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Lubricant specifications are here to help.

Amsoil Tech Guru

Use Lubricant Specifications To Your Advantage

 

Amsoil Tech Guru

Matt Erickson | DIRECTOR, TECHNICAL PRODUCT MANAGEMENT

Specs can be confusing if you miss these three points.

Let’s step back in time for a minute. It’s the 1920s. You’re cruising around town in your Ford* Model A or maybe your Nash* Advanced Six Coupe. You’re off to the theater to see the latest Charlie Chaplin picture. Life is good.

But your car needs motor oil. How can you be sure of the oil’s performance? Will it provide the quality needed to keep your engine humming?

This dilemma is why we have motor oil specifications today. Back then, there was no telling what motorists were getting in each can of oil they purchased. One oil might offer good engine protection while another solidified in the cold, evaporated in the presence of heat and delivered all around poor performance. The industry quickly realized the need for a simple way to assure motorists the oil they were buying wouldn’t ruin their engines.

Setting The Most Basic Standard – The API

Eventually, the American Petroleum Institute (API) introduced its first gasoline motor oil performance specification – API SA. Motorists could look for oils recommended for the API SA specification and know that they were safe to use in vehicles built in 1930 and earlier. Soon, the API SB specification was introduced to supersede the previous specification. Fast forward several decades and now API SN PLUS is the current gasoline motor oil specification, with API SP/ILSAC GF-6 set to be introduced next May.

Side Note: There are still marketers selling SA and SB rated oils which will destroy your engine – Amalie is being sued for selling a product line through Dollar stores. So watch out!! These specifications including the latest are “LOW” minimums.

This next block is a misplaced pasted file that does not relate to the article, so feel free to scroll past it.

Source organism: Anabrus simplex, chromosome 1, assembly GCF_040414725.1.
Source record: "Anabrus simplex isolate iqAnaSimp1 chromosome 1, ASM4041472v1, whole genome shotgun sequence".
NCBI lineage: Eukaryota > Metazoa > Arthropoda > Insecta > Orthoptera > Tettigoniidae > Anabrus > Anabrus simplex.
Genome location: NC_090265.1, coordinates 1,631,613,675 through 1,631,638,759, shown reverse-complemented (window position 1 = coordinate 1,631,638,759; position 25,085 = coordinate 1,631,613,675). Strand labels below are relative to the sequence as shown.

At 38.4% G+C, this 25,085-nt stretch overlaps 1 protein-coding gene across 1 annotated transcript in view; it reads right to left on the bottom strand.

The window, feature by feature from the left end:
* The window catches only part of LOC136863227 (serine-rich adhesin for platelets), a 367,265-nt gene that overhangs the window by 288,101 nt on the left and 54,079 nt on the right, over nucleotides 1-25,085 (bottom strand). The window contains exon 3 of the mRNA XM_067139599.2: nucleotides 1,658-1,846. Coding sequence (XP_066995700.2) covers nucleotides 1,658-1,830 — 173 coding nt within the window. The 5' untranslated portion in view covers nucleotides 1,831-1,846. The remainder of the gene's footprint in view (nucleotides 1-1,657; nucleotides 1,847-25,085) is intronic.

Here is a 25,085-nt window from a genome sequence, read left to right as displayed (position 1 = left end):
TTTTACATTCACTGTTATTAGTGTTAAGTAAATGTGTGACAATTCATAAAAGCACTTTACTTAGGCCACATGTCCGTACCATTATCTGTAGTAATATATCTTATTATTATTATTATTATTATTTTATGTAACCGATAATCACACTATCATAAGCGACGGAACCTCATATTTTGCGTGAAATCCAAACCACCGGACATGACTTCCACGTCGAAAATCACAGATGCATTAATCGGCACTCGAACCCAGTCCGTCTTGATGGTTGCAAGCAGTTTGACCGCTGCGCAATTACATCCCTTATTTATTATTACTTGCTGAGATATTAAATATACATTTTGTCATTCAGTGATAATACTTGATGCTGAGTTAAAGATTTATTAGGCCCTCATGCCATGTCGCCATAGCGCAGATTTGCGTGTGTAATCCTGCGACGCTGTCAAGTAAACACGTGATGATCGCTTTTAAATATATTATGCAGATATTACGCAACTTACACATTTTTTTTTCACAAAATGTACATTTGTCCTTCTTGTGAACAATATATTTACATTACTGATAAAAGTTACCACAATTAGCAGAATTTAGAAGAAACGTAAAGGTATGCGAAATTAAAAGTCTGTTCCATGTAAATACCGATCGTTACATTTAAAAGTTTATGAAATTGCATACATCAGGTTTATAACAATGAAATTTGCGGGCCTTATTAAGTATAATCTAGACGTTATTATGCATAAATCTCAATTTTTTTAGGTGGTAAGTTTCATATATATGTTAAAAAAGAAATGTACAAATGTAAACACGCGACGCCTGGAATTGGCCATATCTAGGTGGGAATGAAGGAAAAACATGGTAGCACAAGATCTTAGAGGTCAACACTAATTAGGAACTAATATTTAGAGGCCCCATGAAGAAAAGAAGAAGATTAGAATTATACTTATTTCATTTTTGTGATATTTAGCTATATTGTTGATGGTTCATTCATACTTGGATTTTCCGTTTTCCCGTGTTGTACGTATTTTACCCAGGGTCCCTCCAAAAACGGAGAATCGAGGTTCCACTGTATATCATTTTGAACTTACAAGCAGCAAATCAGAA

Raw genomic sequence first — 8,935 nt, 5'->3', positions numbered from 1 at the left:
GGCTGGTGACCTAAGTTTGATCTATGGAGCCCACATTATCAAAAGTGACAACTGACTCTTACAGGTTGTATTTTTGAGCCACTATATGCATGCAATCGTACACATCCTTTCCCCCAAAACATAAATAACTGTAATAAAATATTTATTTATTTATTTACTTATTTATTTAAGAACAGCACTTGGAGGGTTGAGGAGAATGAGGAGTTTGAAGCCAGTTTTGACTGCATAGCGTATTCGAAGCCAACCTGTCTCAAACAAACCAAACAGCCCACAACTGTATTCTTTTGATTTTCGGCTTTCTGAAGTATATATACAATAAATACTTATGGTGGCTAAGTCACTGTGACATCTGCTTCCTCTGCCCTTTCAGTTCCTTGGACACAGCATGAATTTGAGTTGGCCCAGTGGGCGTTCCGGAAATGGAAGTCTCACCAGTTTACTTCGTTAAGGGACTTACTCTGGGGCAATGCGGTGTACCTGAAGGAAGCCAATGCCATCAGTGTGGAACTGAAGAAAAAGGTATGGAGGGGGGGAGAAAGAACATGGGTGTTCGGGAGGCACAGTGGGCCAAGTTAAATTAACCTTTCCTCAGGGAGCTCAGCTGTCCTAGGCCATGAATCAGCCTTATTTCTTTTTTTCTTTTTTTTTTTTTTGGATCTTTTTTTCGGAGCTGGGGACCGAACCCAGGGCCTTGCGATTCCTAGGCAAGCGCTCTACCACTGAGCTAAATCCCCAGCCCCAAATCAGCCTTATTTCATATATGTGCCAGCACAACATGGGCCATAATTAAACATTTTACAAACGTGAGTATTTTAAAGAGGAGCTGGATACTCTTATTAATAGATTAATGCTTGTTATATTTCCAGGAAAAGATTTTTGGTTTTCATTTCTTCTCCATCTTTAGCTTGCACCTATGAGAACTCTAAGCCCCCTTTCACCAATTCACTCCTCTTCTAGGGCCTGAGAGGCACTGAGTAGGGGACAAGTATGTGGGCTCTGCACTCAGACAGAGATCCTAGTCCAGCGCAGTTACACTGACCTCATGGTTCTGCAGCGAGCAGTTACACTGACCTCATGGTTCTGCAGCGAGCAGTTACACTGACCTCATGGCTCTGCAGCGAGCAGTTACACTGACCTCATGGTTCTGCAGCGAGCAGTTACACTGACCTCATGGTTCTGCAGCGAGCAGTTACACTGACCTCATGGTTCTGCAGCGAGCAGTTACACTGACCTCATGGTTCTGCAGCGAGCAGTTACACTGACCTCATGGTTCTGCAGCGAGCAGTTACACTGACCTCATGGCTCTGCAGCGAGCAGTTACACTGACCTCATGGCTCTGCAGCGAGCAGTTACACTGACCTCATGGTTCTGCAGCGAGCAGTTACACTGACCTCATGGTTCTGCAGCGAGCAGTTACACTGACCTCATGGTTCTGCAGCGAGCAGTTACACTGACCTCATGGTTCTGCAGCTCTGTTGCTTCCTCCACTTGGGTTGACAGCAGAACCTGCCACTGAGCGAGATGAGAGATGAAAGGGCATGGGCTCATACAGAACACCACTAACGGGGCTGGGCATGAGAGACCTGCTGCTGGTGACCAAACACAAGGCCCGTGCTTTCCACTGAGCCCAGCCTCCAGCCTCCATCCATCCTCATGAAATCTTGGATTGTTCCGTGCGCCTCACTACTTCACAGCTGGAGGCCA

Today, the market is loaded with lubricant specifications, which is one reason many motorists don’t understand them. In addition to API, there’s ILSAC, ACEA and JASO specifications. And don’t forget the dozens of specifications published by the automakers themselves, like GM* dexos® 1 Gen 2 or Chrysler* MS-6395. Plus, we have several transmission fluid specifications, like MERCON* LV and DEXRON* III.

Clear as mud, right?

Understanding lubricant performance specifications isn’t that difficult if you identify a few key points.

1) A lubricant performance specification is a set of minimum performance standards.

Say you turn to the back of your owner’s manual and see that the original equipment manufacturer (OEM) recommends using a 5W-20 motor oil rated for API SN PLUS. That means you can safely use any 5W-20 motor oil recommended for API SN PLUS. To earn that designation, the oil must demonstrate a minimum level of performance in a range of motor oil bench and engine tests. These tests are designed to screen for wear protection, stability in the presence of heat, engine cleanliness and more. These standards usually set the minimum performance standard for conventional oils, which is a pretty low bar. That means two lubricants recommended for the same specification (API SN PLUS, for example) do not necessarily provide equal performance and protection. Lubricants meeting the specification requirements have only met the minimum performance requirements, leaving room for significant differences in performance.

2) Many OEMs publish their own motor oil performance specifications.

For decades, API and other industry lubricant specifications were the only game in town. Some 3rd parties called it “The lowest Common Denominator”. This kept things relatively simple. Then, General Motors* introduced its GM dexos 1 spec in 2011, further confusing things for consumers. An OEM might determine its engines require oil that offers better performance in certain areas than required by industry specifications, hence the need for its own specification. European OEMs have been doing this for years. Thus European labeled oils…

3) Specifications aren’t the same as brands.

You might hear owners of GM vehicles say that they need to use “dexos oil” in their engines. There’s no such thing as a brand of oil named “dexos.” What the driver means to say is he or she needs to use an oil that is made for the GM dexos specification. This is a key difference because they might falsely think they have to use the OEM-branded fluid to maintain their warranty when they can, in fact, use any oil recommended for the dexos spec.

Lubricant specifications are designed to help motorists, but at the end of the day they’re just recommendations. The Magnuson-Moss Warranty Act guarantees you the freedom to choose whichever oil you think is best for your vehicles and equipment. An OEM cannot deny warranty coverage simply based on the oil you use. For the record, AMSOIL recommends consulting your owner’s manual for the recommended viscosity and oil specifications and using an oil that lists those on its label.

Note!! This does not apply in Canada. AMSOIL is working to create a Magnuson-Moss Warranty Act in each providence to protect Canadians as their American counterparts enjoy.